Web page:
6. White Balance Color Temperature
The K10D has the usual manual and auto WB settings that you find on most cameras, but it also allows the user to adjust the color balance by color temperature, which is not only important when inappropriate color casts derive from colored lights or reflected light of colored surfaces, but when you want to make a creative choice. You can save up to three of these custom color temperature settings. WB on the K10D can be fine tuned by using the four-way controller to shift the colors in according to a color matrix with 225 patterns and 7 levels, much like a color wheel. Importantly, as mentioned before, the user can apply these custom WB options to in-camera JPEG rendering from RAW files.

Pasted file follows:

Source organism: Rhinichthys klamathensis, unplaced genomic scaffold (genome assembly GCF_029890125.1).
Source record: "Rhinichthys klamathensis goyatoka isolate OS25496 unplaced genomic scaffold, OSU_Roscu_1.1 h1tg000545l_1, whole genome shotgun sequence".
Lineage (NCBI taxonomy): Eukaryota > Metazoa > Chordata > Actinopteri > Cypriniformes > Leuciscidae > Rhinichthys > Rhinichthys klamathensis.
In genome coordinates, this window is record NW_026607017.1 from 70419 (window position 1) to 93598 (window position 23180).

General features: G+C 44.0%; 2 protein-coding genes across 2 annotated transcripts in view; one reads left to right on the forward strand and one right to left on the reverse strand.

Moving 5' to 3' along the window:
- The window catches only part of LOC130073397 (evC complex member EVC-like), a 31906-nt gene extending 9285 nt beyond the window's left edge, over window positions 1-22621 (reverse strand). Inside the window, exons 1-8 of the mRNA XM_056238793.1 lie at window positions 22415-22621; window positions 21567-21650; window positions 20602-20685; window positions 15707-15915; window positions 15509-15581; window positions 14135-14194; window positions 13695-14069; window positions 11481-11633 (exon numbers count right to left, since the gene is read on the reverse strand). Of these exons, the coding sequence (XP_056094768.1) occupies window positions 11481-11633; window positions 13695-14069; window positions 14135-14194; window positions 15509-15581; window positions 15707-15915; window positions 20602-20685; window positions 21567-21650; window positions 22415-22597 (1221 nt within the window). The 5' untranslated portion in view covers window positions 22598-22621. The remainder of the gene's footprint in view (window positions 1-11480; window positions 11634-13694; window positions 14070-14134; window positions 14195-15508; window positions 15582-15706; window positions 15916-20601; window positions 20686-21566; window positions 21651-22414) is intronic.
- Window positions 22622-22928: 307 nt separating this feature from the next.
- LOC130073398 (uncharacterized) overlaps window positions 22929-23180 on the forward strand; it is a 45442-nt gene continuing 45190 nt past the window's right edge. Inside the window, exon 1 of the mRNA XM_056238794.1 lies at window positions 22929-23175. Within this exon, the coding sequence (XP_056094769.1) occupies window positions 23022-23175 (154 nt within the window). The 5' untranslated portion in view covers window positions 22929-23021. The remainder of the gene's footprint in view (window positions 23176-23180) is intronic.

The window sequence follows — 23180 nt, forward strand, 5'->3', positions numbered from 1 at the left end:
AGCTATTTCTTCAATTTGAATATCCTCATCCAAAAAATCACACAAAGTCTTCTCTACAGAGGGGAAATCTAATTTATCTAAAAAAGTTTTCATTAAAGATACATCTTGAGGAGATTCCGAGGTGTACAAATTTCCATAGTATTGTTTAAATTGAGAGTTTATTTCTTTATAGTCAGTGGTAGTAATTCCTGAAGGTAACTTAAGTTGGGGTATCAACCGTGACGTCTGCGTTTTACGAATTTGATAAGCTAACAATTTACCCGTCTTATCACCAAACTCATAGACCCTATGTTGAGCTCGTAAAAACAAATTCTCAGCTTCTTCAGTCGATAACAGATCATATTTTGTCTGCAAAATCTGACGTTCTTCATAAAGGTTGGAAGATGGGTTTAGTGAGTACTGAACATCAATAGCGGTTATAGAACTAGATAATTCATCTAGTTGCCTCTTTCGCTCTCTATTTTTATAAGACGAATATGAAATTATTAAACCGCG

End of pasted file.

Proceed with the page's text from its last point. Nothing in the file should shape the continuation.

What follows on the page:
7. Battery grip battery sled has storage room for extra SD card and remote
When I saw this in person back in September, I grinned because it’s the sort of design touch I like. The new D-BG2 grip lets you you swap out batteries really quickly, but the battery sits in a little sled that has a compartment to fit Pentax’s wireless remote F, and a little slot that perfectly holds onto an extra SD card. While the SD card can’t be used by the camera while in there, it’s a neat way to keep one on hand, and an excellent spot to keep track of those mini remotes (which is about the size of a piece of Trident gum).The battery grip does communicate with the camera for its battery use, command dial and shutter button. When the grip is connected, you can choose which battery pack will be the camera's primary battery and which will be the backup, either the in-camera battery or the grip's.

8. Shake Reduction + Dust Removal